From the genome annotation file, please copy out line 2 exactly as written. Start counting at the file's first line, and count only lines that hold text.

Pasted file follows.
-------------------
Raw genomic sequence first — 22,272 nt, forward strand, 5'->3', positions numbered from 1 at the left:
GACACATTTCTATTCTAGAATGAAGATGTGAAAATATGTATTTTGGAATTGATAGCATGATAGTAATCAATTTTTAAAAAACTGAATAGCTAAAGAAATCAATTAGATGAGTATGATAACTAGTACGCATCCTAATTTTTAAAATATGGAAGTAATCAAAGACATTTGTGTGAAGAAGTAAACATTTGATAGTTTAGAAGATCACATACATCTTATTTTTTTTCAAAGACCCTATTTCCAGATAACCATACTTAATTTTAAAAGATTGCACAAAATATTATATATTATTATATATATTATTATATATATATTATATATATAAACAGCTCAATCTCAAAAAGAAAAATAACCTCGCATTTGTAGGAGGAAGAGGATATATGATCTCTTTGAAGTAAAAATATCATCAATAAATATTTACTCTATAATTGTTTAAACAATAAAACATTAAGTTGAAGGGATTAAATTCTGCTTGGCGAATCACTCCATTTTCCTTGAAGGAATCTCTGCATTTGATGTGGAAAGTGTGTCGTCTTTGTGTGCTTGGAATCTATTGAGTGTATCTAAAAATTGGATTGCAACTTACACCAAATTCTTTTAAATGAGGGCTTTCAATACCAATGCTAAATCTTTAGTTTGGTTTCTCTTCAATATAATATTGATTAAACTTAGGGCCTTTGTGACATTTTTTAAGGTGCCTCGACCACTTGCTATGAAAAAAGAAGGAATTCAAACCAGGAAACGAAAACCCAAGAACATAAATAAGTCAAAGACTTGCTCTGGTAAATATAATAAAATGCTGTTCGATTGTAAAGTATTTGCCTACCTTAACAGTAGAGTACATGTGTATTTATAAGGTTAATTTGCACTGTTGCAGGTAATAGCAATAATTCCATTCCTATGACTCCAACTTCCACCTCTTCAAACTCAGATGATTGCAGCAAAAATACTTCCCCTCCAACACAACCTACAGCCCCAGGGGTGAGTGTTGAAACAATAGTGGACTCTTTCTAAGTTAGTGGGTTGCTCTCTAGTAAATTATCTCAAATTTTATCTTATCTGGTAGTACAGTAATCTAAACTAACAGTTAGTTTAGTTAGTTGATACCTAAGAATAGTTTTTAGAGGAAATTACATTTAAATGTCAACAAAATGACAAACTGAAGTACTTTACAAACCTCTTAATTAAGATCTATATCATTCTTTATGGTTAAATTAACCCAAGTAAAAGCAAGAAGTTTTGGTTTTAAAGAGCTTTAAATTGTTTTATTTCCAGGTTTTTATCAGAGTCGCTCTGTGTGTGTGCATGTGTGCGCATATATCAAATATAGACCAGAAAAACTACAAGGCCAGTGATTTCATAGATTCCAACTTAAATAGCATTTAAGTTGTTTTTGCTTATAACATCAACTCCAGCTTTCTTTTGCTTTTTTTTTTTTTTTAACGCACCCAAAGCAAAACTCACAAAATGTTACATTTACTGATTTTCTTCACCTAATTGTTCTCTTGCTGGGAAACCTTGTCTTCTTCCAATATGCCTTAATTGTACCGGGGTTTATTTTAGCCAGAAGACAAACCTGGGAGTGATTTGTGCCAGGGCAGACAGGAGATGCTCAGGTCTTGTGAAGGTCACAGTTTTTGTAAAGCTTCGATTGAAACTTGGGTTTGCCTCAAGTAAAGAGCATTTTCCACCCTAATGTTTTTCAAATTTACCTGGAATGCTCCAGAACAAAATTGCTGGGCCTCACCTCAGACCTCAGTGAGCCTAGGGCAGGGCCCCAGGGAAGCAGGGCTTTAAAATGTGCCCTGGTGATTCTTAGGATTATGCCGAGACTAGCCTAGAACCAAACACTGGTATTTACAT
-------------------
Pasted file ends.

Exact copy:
GACACATTTCTATTCTAGAATGAAGATGTGAAAATATGTATTTTGGAATTGATAGCATGATAGTAATCAATTTTTAAAAAACTGAATAGCTAAAGAAATCAATTAGATGAGTATGATAACTAGTACGCATCCTAATTTTTAAAATATGGAAGTAATCAAAGACATTTGTGTGAAGAAGTAAACATTTGATAGTTTAGAAGATCACATACATCTTATTTTTTTTCAAAGACCCTATTTCCAGATAACCATACTTAATTTTAAAAGATTGCACAAAATATTATATATTATTATATATATTATTATATATATATTATATATATAAACAGCTCAATCTCAAAAAGAAAAATAACCTCGCATTTGTAGGAGGAAGAGGATATATGATCTCTTTGAAGTAAAAATATCATCAATAAATATTTACTCTATAATTGTTTAAACAATAAAACATTAAGTTGAAGGGATTAAATTCTGCTTGGCGAATCACTCCATTTTCCTTGAAGGAATCTCTGCATTTGATGTGGAAAGTGTGTCGTCTTTGTGTGCTTGGAATCTATTGAGTGTATCTAAAAATTGGATTGCAACTTACACCAAATTCTTTTAAATGAGGGCTTTCAATACCAATGCTAAATCTTTAGTTTGGTTTCTCTTCAATATAATATTGATTAAACTTAGGGCCTTTGTGACATTTTTTAAGGTGCCTCGACCACTTGCTATGAAAAAAGAAGGAATTCAAACCAGGAAACGAAAACCCAAGAACATAAATAAGTCAAAGACTTGCTCTGGTAAATATAATAAAATGCTGTTCGATTGTAAAGTATTTGCCTACCTTAACAGTAGAGTACATGTGTATTTATAAGGTTAATTTGCACTGTTGCAGGTAATAGCAATAATTCCATTCCTATGACTCCAACTTCCACCTCTTCAAACTCAGATGATTGCAGCAAAAATACTTCCCCTCCAACACAACCTACAGCCCCAGGGGTGAGTGTTGAAACAATAGTGGACTCTTTCTAAGTTAGTGGGTTGCTCTCTAGTAAATTATCTCAAATTTTATCTTATCTGGTAGTACAGTAATCTAAACTAACAGTTAGTTTAGTTAGTTGATACCTAAGAATAGTTTTTAGAGGAAATTACATTTAAATGTCAACAAAATGACAAACTGAAGTACTTTACAAACCTCTTAATTAAGATCTATATCATTCTTTATGGTTAAATTAACCCAAGTAAAAGCAAGAAGTTTTGGTTTTAAAGAGCTTTAAATTGTTTTATTTCCAGGTTTTTATCAGAGTCGCTCTGTGTGTGTGCATGTGTGCGCATATATCAAATATAGACCAGAAAAACTACAAGGCCAGTGATTTCATAGATTCCAACTTAAATAGCATTTAAGTTGTTTTTGCTTATAACATCAACTCCAGCTTTCTTTTGCTTTTTTTTTTTTTTTAACGCACCCAAAGCAAAACTCACAAAATGTTACATTTACTGATTTTCTTCACCTAATTGTTCTCTTGCTGGGAAACCTTGTCTTCTTCCAATATGCCTTAATTGTACCGGGGTTTATTTTAGCCAGAAGACAAACCTGGGAGTGATTTGTGCCAGGGCAGACAGGAGATGCTCAGGTCTTGTGAAGGTCACAGTTTTTGTAAAGCTTCGATTGAAACTTGGGTTTGCCTCAAGTAAAGAGCATTTTCCACCCTAATGTTTTTCAAATTTACCTGGAATGCTCCAGAACAAAATTGCTGGGCCTCACCTCAGACCTCAGTGAGCCTAGGGCAGGGCCCCAGGGAAGCAGGGCTTTAAAATGTGCCCTGGTGATTCTTAGGATTATGCCGAGACTAGCCTAGAACCAAACACTGGTATTTACAT